Other institutions were equally in need of rebranding, it was agreed, particularly the Commonwealth heads of government meeting (Chogm) after the debacle in Colombo. Acknowledging that the media report on the summit less and less, unless it is as controversial as the latest one, the rapporteur referred to it as an ‘arcane acronym’ that ‘does not resonate with individual Commonwealth citizens’.

Reflecting the low opinion of many at the conference for the institution in its current form, he went on: ‘Chogm’s importance has been waning for Commonwealth heads of government, half of whom no longer attend the summit … Chogm and the meeting must be branded in a way that is accessible and relevant.’

Some suggestions included having themes for each gathering, calling it simply the Commonwealth summit, and doing more to ensure that countries sent their head of state rather than foreign ministers. LGBT rights should be on the Chogm agenda, ‘considering that 80% of its members criminalise same-sex relations’. The next hosts, Malta, indicated that they wanted to raise the profile of next year’s summit and restore the retreat to what it had originally been: a chance for leaders to meet informally to discuss the pressing issues of the day without their civil servants being there to keep them on message.

One of the main reasons for organising the conference, it became clear, was to raise the profile of the Commonwealth Business Council: ‘Empowering the CBC will allow the organisation to effectively leverage the Commonwealth’s global network and benefit all members.’ To further this, it was suggested that the CBC could take the lead in ‘drawing in desirable foreign direct investment’ and to boost commerce, ‘the Commonwealth can facilitate the establishment of low-tariff or even free trade among its members on a bilateral basis.’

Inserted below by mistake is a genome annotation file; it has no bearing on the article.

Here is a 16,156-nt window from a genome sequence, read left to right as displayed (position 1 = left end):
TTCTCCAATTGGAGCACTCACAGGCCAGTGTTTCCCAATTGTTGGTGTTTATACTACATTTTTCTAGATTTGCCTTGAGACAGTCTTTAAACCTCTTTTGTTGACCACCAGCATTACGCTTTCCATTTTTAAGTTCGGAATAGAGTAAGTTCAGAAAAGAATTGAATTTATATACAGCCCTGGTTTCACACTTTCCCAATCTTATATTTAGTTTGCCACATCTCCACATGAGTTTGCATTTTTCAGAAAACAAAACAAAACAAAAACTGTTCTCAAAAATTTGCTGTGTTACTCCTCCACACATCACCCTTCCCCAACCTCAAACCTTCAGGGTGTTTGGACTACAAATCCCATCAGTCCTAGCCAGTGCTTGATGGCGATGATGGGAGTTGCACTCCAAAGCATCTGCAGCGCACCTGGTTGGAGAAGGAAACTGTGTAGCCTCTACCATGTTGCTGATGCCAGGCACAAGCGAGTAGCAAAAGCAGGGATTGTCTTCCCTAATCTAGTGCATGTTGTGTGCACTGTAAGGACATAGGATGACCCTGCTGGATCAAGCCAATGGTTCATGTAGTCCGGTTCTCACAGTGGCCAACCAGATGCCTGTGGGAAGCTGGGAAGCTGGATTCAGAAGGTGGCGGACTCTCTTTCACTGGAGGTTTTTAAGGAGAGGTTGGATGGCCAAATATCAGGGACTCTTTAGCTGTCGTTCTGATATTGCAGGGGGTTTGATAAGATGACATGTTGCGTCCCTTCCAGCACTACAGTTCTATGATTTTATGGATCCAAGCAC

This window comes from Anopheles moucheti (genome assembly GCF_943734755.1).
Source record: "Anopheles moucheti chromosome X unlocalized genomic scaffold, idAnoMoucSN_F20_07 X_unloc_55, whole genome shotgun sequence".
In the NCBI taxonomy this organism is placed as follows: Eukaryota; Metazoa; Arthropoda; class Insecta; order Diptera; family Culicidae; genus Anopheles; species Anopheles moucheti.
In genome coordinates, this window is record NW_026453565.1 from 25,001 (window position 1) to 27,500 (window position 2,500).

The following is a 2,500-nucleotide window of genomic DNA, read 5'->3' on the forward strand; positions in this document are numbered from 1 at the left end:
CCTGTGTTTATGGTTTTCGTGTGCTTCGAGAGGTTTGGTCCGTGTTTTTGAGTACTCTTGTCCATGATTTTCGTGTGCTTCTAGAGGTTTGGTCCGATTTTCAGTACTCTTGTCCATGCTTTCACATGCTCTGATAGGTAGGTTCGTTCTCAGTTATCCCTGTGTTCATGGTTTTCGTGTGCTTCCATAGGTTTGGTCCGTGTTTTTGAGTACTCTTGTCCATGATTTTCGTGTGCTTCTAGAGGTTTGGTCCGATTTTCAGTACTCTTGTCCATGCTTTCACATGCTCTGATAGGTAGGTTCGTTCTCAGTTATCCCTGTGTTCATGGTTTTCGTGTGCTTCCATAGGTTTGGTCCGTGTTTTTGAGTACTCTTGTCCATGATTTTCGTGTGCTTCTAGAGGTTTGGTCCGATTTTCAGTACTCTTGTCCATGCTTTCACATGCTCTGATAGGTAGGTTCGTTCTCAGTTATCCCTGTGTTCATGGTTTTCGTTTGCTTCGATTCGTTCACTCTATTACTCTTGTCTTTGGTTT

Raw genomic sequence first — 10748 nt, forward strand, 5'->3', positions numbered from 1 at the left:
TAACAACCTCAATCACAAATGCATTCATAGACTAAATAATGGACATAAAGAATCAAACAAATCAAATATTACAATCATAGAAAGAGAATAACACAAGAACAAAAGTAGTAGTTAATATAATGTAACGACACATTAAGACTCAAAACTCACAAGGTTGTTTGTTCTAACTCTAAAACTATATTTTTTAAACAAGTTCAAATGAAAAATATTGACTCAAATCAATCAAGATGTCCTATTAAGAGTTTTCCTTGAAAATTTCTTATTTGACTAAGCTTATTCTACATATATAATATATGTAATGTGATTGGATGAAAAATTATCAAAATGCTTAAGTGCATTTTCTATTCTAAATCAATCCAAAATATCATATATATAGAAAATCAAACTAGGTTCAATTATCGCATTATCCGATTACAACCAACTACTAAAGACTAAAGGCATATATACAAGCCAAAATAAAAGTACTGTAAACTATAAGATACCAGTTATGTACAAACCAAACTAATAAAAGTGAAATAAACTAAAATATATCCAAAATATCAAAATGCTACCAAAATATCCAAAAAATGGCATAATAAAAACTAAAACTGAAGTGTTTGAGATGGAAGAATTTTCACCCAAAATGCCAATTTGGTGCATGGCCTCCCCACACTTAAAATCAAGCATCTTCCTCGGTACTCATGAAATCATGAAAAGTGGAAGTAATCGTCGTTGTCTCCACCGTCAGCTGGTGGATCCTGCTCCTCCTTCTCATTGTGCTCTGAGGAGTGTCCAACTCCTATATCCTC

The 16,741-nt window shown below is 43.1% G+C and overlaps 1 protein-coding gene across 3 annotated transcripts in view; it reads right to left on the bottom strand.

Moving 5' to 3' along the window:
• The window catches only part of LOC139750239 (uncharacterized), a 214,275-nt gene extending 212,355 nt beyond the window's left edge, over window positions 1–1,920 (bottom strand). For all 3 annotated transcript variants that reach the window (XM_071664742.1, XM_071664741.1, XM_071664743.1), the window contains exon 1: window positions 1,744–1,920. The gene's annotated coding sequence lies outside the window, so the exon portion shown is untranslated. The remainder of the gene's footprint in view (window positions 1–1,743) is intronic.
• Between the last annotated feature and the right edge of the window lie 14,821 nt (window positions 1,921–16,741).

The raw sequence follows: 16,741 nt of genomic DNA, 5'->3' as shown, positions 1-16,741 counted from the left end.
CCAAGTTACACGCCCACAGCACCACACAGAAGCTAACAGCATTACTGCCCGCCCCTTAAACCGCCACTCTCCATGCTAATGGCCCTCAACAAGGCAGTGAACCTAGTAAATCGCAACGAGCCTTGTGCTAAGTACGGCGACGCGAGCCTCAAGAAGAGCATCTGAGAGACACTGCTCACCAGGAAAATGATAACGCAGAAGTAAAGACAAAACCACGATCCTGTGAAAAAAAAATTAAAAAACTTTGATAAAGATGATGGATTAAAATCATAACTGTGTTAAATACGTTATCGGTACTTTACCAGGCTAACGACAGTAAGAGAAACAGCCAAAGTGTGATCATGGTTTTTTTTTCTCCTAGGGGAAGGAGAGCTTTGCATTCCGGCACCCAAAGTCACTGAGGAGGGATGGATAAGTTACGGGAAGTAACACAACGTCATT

Presumably to avoid any embarrassment for some of the countries represented at the forum, there was relatively little discussion of corruption, though it is the dark side of doing business in much of the Commonwealth. It is also a fundamental barrier to development: the World Economic Forum puts the cost of corruption at more than 5% of global GDP ($2.6tn), with more than $1tn paid in bribes each year. Corruption adds up to 10% to the total cost of doing business globally, it says, and up to 25% to the cost of procurement contracts in developing countries. However, the Wilton Park report, noting that several states that rank poorly on Transparency International’s Corruption Perceptions Index are members of the Commonwealth, does argue that ‘enforcing the Commonwealth’s moral agenda’ represents ‘important opportunities for the institution across agendas’. The corollary of this, it states elsewhere, is that ‘the institution must remain cognisant of growing inequality within member states.’